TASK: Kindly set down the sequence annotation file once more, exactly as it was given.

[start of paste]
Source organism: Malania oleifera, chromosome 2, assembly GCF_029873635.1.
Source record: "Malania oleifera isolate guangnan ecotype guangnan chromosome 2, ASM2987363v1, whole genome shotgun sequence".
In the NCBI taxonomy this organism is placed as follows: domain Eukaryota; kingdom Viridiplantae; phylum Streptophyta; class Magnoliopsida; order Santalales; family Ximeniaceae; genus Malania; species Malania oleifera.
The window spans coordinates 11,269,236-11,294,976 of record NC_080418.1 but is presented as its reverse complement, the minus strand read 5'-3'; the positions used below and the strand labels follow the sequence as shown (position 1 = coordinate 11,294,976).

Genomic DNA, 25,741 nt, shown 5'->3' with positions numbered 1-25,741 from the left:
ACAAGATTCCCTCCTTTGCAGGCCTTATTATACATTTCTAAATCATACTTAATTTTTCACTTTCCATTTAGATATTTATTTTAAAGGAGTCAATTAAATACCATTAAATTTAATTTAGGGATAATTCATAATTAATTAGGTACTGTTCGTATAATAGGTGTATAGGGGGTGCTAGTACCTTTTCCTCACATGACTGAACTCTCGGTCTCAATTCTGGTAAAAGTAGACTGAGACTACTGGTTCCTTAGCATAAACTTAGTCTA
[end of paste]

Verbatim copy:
Source organism: Malania oleifera, chromosome 2, assembly GCF_029873635.1.
Source record: "Malania oleifera isolate guangnan ecotype guangnan chromosome 2, ASM2987363v1, whole genome shotgun sequence".
In the NCBI taxonomy this organism is placed as follows: domain Eukaryota; kingdom Viridiplantae; phylum Streptophyta; class Magnoliopsida; order Santalales; family Ximeniaceae; genus Malania; species Malania oleifera.
The window spans coordinates 11,269,236-11,294,976 of record NC_080418.1 but is presented as its reverse complement, the minus strand read 5'-3'; the positions used below and the strand labels follow the sequence as shown (position 1 = coordinate 11,294,976).

Genomic DNA, 25,741 nt, shown 5'->3' with positions numbered 1-25,741 from the left:
ACAAGATTCCCTCCTTTGCAGGCCTTATTATACATTTCTAAATCATACTTAATTTTTCACTTTCCATTTAGATATTTATTTTAAAGGAGTCAATTAAATACCATTAAATTTAATTTAGGGATAATTCATAATTAATTAGGTACTGTTCGTATAATAGGTGTATAGGGGGTGCTAGTACCTTTTCCTCACATGACTGAACTCTCGGTCTCAATTCTGGTAAAAGTAGACTGAGACTACTGGTTCCTTAGCATAAACTTAGTCTA